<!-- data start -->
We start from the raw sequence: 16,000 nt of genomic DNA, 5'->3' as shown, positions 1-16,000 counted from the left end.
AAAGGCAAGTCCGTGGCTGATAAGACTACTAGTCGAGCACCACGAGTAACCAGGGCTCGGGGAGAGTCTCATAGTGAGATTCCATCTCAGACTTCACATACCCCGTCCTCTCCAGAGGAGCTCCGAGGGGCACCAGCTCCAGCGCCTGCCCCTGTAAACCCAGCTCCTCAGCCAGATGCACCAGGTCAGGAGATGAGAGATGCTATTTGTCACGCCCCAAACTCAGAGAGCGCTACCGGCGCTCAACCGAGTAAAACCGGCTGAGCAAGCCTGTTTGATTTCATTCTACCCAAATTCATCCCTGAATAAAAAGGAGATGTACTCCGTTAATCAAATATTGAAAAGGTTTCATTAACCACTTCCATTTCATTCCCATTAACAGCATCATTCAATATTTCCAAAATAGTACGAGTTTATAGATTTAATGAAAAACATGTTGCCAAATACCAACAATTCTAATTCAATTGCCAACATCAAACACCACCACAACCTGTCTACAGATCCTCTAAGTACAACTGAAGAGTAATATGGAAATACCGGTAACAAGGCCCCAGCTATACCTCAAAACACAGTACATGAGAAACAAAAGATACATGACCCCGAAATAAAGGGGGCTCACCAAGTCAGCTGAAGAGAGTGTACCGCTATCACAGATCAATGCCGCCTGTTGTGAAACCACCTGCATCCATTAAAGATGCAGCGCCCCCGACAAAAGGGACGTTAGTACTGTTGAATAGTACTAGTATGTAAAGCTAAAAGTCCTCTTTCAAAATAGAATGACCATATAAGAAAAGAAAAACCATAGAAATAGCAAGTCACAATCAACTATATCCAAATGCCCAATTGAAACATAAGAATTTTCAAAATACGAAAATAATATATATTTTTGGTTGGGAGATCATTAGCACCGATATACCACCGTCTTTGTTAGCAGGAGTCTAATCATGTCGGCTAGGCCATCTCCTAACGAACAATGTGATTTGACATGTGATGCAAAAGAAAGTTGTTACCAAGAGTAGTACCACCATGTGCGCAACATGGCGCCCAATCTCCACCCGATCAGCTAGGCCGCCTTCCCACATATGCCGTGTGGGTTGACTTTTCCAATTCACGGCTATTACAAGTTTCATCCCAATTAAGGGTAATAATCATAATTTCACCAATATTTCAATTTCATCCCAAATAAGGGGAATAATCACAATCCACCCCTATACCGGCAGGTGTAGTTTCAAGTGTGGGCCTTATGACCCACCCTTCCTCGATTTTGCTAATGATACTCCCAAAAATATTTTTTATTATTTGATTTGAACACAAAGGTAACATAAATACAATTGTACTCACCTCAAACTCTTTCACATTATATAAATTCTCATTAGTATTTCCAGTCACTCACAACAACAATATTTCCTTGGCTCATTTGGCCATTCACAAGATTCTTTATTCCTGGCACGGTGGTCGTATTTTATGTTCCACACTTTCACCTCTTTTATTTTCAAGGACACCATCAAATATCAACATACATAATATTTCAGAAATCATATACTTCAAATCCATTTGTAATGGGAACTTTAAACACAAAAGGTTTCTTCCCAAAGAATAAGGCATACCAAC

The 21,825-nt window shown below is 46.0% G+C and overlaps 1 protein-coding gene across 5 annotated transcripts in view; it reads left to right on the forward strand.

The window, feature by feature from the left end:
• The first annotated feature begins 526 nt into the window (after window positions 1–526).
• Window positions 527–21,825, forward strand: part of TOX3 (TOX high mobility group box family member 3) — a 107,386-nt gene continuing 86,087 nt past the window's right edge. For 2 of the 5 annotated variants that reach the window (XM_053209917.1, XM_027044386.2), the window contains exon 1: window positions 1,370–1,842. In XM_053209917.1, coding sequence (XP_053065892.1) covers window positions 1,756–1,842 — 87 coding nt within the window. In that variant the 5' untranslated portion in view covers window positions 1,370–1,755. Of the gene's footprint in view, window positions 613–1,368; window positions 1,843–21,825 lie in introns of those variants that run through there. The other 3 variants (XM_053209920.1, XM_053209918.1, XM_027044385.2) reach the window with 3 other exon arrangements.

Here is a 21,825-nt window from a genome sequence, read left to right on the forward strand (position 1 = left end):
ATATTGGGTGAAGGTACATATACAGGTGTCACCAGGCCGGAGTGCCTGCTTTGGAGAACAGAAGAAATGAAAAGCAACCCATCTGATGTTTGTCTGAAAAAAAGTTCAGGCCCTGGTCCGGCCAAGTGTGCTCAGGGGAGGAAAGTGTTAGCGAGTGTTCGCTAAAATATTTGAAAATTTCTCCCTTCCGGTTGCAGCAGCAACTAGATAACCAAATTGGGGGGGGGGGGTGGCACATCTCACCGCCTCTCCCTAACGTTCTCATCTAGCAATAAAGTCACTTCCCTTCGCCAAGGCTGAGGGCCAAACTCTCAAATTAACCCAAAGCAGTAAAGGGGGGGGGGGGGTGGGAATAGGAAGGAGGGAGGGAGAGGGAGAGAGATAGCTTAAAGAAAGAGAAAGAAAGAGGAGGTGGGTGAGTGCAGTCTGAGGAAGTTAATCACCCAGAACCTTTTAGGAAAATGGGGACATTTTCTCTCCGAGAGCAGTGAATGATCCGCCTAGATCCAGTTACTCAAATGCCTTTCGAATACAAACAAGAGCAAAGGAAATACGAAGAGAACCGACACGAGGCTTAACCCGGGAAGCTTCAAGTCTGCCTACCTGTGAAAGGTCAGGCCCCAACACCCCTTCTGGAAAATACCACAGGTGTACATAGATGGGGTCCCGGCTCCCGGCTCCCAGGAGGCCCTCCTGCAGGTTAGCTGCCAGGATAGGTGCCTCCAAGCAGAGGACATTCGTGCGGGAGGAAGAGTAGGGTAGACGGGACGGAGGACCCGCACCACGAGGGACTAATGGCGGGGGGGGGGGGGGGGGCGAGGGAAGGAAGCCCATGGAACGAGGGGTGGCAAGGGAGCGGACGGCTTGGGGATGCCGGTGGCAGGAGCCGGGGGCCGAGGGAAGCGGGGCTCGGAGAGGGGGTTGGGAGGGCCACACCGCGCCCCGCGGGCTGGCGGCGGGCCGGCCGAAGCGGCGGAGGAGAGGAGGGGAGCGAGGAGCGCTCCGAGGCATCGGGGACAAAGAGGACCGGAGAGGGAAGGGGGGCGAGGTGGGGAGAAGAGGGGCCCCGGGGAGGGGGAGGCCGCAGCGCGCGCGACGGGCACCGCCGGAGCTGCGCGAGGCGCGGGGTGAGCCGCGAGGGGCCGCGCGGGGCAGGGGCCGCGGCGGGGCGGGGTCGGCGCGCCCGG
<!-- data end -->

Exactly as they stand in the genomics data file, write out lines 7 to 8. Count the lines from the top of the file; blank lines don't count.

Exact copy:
Here is a 21,825-nt window from a genome sequence, read left to right on the forward strand (position 1 = left end):
ATATTGGGTGAAGGTACATATACAGGTGTCACCAGGCCGGAGTGCCTGCTTTGGAGAACAGAAGAAATGAAAAGCAACCCATCTGATGTTTGTCTGAAAAAAAGTTCAGGCCCTGGTCCGGCCAAGTGTGCTCAGGGGAGGAAAGTGTTAGCGAGTGTTCGCTAAAATATTTGAAAATTTCTCCCTTCCGGTTGCAGCAGCAACTAGATAACCAAATTGGGGGGGGGGGGTGGCACATCTCACCGCCTCTCCCTAACGTTCTCATCTAGCAATAAAGTCACTTCCCTTCGCCAAGGCTGAGGGCCAAACTCTCAAATTAACCCAAAGCAGTAAAGGGGGGGGGGGGGTGGGAATAGGAAGGAGGGAGGGAGAGGGAGAGAGATAGCTTAAAGAAAGAGAAAGAAAGAGGAGGTGGGTGAGTGCAGTCTGAGGAAGTTAATCACCCAGAACCTTTTAGGAAAATGGGGACATTTTCTCTCCGAGAGCAGTGAATGATCCGCCTAGATCCAGTTACTCAAATGCCTTTCGAATACAAACAAGAGCAAAGGAAATACGAAGAGAACCGACACGAGGCTTAACCCGGGAAGCTTCAAGTCTGCCTACCTGTGAAAGGTCAGGCCCCAACACCCCTTCTGGAAAATACCACAGGTGTACATAGATGGGGTCCCGGCTCCCGGCTCCCAGGAGGCCCTCCTGCAGGTTAGCTGCCAGGATAGGTGCCTCCAAGCAGAGGACATTCGTGCGGGAGGAAGAGTAGGGTAGACGGGACGGAGGACCCGCACCACGAGGGACTAATGGCGGGGGGGGGGGGGGGGGCGAGGGAAGGAAGCCCATGGAACGAGGGGTGGCAAGGGAGCGGACGGCTTGGGGATGCCGGTGGCAGGAGCCGGGGGCCGAGGGAAGCGGGGCTCGGAGAGGGGGTTGGGAGGGCCACACCGCGCCCCGCGGGCTGGCGGCGGGCCGGCCGAAGCGGCGGAGGAGAGGAGGGGAGCGAGGAGCGCTCCGAGGCATCGGGGACAAAGAGGACCGGAGAGGGAAGGGGGGCGAGGTGGGGAGAAGAGGGGCCCCGGGGAGGGGGAGGCCGCAGCGCGCGCGACGGGCACCGCCGGAGCTGCGCGAGGCGCGGGGTGAGCCGCGAGGGGCCGCGCGGGGCAGGGGCCGCGGCGGGGCGGGGTCGGCGCGCCCGG